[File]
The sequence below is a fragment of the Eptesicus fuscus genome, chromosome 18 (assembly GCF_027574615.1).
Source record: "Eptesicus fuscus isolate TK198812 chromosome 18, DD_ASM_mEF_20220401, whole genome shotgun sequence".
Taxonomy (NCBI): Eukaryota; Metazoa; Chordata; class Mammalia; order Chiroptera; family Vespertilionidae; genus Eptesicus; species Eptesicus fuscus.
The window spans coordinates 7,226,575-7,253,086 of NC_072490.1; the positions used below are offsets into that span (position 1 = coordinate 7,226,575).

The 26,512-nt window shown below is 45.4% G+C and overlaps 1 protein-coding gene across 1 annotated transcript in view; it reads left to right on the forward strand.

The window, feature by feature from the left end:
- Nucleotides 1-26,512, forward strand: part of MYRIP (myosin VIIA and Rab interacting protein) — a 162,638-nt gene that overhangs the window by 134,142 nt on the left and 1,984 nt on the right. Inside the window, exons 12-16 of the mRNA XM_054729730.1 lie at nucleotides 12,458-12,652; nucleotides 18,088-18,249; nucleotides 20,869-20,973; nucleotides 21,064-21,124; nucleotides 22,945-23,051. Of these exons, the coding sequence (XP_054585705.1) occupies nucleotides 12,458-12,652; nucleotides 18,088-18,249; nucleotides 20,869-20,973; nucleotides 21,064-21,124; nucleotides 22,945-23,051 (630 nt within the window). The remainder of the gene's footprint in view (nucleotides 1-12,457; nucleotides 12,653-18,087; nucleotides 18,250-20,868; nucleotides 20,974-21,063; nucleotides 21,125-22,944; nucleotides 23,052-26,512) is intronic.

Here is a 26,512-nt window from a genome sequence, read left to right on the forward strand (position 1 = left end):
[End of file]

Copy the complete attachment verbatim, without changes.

The sequence below is a fragment of the Eptesicus fuscus genome, chromosome 18 (assembly GCF_027574615.1).
Source record: "Eptesicus fuscus isolate TK198812 chromosome 18, DD_ASM_mEF_20220401, whole genome shotgun sequence".
Taxonomy (NCBI): Eukaryota; Metazoa; Chordata; class Mammalia; order Chiroptera; family Vespertilionidae; genus Eptesicus; species Eptesicus fuscus.
The window spans coordinates 7,226,575-7,253,086 of NC_072490.1; the positions used below are offsets into that span (position 1 = coordinate 7,226,575).

The 26,512-nt window shown below is 45.4% G+C and overlaps 1 protein-coding gene across 1 annotated transcript in view; it reads left to right on the forward strand.

The window, feature by feature from the left end:
- Nucleotides 1-26,512, forward strand: part of MYRIP (myosin VIIA and Rab interacting protein) — a 162,638-nt gene that overhangs the window by 134,142 nt on the left and 1,984 nt on the right. Inside the window, exons 12-16 of the mRNA XM_054729730.1 lie at nucleotides 12,458-12,652; nucleotides 18,088-18,249; nucleotides 20,869-20,973; nucleotides 21,064-21,124; nucleotides 22,945-23,051. Of these exons, the coding sequence (XP_054585705.1) occupies nucleotides 12,458-12,652; nucleotides 18,088-18,249; nucleotides 20,869-20,973; nucleotides 21,064-21,124; nucleotides 22,945-23,051 (630 nt within the window). The remainder of the gene's footprint in view (nucleotides 1-12,457; nucleotides 12,653-18,087; nucleotides 18,250-20,868; nucleotides 20,974-21,063; nucleotides 21,125-22,944; nucleotides 23,052-26,512) is intronic.

Here is a 26,512-nt window from a genome sequence, read left to right on the forward strand (position 1 = left end):